Sunday, September 7, 2014

Sorting out the concept of Image and Idea

In this week's readings, we are presented with two different perspectives regarding image and idea. In his lecture, I.A. Richards states very clearly, "Language and Thought are not-- need I say?-- one and the same" (13). In fact, a good portion of this lecture is dedicated to clarify upon this point. Basically, Richards does not think studying the relationship between images and ideas of a word can answer his question of "How does a word mean?" Richards then says that the question the becomes, "How does an idea (or an image) mean what it does?" Which brings us back to Richards original statement--language and thought are not one in the same.

Kenneth Burke also examines a similar concept in Part II of A Rhetoric of Motives. However, Burke's examination is much different. He begins with a review of the concept of the "imagination" and then moves onto an examination of the "image and idea." It is in the "image and idea" section where Burke's stance really takes shape. For instance, he states, "Seen from this angle, the antithetical relation between image and idea is replaced by partial stress upon the bond of kinship between them. Add the fact that all abstractions themselves are necessarily expressed in terms of weakened and confused images, a consideration which doubtless explains why Aristotle said that we cannot think without images" (90).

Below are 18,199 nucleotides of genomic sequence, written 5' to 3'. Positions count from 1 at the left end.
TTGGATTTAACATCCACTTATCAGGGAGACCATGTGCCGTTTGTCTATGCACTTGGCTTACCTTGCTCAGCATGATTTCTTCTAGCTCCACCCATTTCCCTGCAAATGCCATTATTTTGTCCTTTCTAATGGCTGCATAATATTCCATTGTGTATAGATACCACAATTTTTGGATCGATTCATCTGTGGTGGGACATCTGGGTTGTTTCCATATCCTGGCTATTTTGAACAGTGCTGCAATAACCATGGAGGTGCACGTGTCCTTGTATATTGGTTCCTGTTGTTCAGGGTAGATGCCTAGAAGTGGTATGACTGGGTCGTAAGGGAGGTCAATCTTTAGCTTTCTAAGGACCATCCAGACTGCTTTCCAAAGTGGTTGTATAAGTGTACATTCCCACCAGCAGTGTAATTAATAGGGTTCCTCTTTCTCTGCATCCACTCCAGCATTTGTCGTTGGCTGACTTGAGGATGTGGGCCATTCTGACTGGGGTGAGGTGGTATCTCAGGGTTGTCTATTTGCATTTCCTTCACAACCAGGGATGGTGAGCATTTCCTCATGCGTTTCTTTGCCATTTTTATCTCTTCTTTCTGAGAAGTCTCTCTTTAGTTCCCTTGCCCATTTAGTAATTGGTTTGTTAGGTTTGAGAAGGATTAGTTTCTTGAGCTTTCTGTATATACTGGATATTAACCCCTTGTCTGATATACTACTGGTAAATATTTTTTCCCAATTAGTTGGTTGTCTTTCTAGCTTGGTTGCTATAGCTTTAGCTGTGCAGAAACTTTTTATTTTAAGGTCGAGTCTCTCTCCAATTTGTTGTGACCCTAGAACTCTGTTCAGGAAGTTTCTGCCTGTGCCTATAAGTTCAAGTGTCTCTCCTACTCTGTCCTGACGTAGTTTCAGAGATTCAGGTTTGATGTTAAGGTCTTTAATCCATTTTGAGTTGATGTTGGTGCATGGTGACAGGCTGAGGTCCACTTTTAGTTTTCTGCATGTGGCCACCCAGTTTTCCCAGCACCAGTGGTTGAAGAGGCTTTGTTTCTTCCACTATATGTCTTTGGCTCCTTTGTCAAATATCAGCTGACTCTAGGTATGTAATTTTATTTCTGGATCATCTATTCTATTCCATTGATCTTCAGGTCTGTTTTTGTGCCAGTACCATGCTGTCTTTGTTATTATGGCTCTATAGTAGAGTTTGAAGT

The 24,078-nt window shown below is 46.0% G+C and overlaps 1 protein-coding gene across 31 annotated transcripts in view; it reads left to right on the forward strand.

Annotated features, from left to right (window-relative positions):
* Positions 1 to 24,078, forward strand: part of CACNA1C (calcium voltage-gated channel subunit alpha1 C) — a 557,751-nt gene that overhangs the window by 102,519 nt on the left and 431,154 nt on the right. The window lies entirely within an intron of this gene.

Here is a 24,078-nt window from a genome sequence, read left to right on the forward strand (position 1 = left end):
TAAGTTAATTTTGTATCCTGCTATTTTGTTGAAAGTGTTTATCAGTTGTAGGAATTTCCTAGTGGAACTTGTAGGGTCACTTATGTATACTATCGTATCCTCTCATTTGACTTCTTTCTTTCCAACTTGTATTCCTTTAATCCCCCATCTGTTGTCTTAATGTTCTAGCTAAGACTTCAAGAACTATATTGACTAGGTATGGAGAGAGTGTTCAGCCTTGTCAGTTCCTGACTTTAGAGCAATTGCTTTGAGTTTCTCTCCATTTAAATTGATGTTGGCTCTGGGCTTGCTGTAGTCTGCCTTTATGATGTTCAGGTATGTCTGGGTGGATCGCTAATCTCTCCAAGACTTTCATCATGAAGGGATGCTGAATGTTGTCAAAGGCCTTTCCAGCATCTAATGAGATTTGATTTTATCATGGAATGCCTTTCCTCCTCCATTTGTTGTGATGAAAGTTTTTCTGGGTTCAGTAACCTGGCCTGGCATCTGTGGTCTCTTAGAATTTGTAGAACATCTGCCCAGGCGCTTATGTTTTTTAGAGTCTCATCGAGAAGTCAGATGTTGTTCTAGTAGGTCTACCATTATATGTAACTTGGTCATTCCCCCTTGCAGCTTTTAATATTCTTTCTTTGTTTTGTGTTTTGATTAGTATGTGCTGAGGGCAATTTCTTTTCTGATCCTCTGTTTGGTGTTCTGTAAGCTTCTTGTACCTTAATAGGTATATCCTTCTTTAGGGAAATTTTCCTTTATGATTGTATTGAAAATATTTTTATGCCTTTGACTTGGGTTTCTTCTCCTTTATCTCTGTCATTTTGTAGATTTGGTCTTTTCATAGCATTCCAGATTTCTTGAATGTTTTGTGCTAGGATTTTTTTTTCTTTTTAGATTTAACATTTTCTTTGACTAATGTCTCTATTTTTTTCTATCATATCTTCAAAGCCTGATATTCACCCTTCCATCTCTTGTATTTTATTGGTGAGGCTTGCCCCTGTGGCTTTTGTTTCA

From the above quote, I've tried to demonstrate that Burke does not take the same position as Richards. And although I understand both positions, I am jumbled about my thinking of them. Let me explain: From Richards, it makes sense to me that language and thought are not one in the same. Language needs thought to exists, but not vice versa. I'll amend this by saying thought without language may take a different form than with it, but that may be veering off topic.

With Burke, the concept of imagery needed for thinking is interesting as well, especially when you consider it in terms of a persuasive rhetorical device.

I suppose I am still trying to exactly sort out how images relate to ideas and then how those image-ideas relate to meaning...

1 comment:

  1. At times I've thought of image as the content of thought, in situations where thoughts don't seem to have words or language attached to them. Maybe it's possible to imagine something in its own right, such as something that does not yet have a word, like a new invention. Also, children that don't yet know language, maybe they think in pictures initially. There are a lot of ways of conceiving of thought where language might not be a factor, yet it's difficult because so much of life is language-driven that thoughts seem so well connected to language.

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